Grail, the company on a quest to spot cancers early with a simple blood test, is finally going public after raising nearly $2 billion in funding for its research since 2016.
Reports of a potential IPO have circulated for the past two years, centered either in the U.S. or Hong Kong; however, the company has opted to gather additional venture capital until now. Today, Grail announced it would list on the Nasdaq under the ticker "GRAL."
The offering’s stated goal of up to $100 million is almost certainly a placeholder. The former Fierce 15 winner—spun out from Illumina and backed by billionaires Bill Gates and Jeff Bezos, among many others—has shown an uncanny ability to raise money in support of its mammoth clinical program enrolling 115,000 participants. Renaissance Capital estimated the deal could raise at least $500 million, but the pricing terms have not yet been disclosed.
Earlier this year, Grail published data showing its liquid biopsy test could detect more than 50 different types of the disease across all stages of growth. In addition, using a single blood sample, the test could identify the specific organ where the tumor was growing 93% of the time.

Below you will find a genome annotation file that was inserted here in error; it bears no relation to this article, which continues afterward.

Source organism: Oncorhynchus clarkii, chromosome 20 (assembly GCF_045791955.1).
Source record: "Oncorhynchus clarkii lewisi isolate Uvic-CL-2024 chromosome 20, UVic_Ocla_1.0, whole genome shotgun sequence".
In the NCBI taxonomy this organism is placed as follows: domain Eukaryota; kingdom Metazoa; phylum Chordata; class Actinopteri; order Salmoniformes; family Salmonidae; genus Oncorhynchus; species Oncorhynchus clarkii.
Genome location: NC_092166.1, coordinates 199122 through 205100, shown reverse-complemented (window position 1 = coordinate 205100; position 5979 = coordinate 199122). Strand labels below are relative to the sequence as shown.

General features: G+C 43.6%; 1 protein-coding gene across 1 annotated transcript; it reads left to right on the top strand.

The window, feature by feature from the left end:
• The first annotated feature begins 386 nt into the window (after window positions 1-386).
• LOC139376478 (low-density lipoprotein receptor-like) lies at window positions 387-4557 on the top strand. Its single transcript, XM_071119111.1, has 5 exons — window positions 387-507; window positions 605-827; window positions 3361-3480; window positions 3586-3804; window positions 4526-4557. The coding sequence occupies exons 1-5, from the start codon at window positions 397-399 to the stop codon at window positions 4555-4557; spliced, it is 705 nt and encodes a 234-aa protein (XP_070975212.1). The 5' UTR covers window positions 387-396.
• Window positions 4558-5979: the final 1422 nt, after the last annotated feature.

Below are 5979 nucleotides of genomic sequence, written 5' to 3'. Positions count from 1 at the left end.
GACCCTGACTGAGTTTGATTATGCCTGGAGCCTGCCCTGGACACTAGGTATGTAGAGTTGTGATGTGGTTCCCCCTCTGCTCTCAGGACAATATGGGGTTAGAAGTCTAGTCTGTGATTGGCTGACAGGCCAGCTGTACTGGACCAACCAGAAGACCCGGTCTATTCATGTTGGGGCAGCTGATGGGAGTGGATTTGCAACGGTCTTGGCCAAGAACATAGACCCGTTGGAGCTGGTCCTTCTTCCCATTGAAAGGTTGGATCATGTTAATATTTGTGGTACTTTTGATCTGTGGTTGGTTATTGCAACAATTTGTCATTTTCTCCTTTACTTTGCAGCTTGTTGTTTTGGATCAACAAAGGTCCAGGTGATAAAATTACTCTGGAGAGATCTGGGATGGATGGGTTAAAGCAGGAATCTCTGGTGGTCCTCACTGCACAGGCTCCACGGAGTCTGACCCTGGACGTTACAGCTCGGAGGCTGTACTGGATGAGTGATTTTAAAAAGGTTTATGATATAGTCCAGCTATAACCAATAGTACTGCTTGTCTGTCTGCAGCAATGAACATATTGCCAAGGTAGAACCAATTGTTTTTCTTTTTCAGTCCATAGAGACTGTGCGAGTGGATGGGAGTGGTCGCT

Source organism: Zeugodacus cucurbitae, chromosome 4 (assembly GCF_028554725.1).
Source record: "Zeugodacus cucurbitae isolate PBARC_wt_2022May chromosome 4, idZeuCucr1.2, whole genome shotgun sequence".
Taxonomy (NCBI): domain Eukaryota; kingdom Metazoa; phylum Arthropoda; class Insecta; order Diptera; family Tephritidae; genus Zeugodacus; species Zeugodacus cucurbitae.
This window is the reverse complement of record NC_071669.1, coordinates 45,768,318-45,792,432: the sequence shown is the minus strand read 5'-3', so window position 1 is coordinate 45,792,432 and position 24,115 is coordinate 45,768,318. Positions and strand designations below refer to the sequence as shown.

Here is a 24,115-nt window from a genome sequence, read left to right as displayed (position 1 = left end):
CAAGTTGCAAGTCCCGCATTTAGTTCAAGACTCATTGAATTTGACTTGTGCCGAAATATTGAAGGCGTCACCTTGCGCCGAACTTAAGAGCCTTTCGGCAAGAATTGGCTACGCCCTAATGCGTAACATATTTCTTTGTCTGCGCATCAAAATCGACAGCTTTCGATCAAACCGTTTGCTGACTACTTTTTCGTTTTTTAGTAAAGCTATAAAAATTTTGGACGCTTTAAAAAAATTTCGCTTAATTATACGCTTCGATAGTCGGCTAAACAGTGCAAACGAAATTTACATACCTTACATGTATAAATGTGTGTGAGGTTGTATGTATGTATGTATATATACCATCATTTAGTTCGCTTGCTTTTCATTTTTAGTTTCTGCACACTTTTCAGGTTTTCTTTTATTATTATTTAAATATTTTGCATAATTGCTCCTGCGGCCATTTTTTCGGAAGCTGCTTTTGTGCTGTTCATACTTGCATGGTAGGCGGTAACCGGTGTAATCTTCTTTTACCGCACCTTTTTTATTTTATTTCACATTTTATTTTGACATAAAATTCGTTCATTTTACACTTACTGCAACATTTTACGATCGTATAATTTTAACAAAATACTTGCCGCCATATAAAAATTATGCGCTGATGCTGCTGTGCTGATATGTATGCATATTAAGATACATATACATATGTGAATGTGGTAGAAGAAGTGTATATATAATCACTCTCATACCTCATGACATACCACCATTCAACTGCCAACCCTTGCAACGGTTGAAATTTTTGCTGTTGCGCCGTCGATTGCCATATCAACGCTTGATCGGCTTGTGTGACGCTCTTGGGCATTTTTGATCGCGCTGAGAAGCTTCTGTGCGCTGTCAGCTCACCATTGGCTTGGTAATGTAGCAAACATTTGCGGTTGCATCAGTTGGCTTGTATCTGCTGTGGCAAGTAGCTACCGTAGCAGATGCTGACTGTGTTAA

Shortly thereafter, the company closed its fourth nine-digit-plus funding round, raising $390 million in new investments from two Canadian national pension boards plus two undisclosed backers and returning investors.
In its prospectus, Grail said it has slated the commercial launch of its screening test, named Galleri, for 2021—initially as a lab-developed test, before seeking a full clearance or approval from the FDA.
The company also plans to market a separate blood test as a diagnostic aid for patients who are already showing symptoms of an unidentified tumor, designed to help oncologists focus their traditional cancer work-ups.
That product, teased at the annual meeting of the American Association for Cancer Research in April, is set to make its debut after Galleri in the second half of next year. Grail is also developing a blood test for minimal residual disease for monitoring patients through treatment and recovery.
Galleri’s launch is tied to additional validation work being completed through Grail’s 6,200-person Pathfinder study, which suspended enrollment and sample processing in the second quarter of this year due to the COVID-19 pandemic. Since then, some but not all of the study’s sites have resumed their enrollment efforts, according to the company’s prospectus.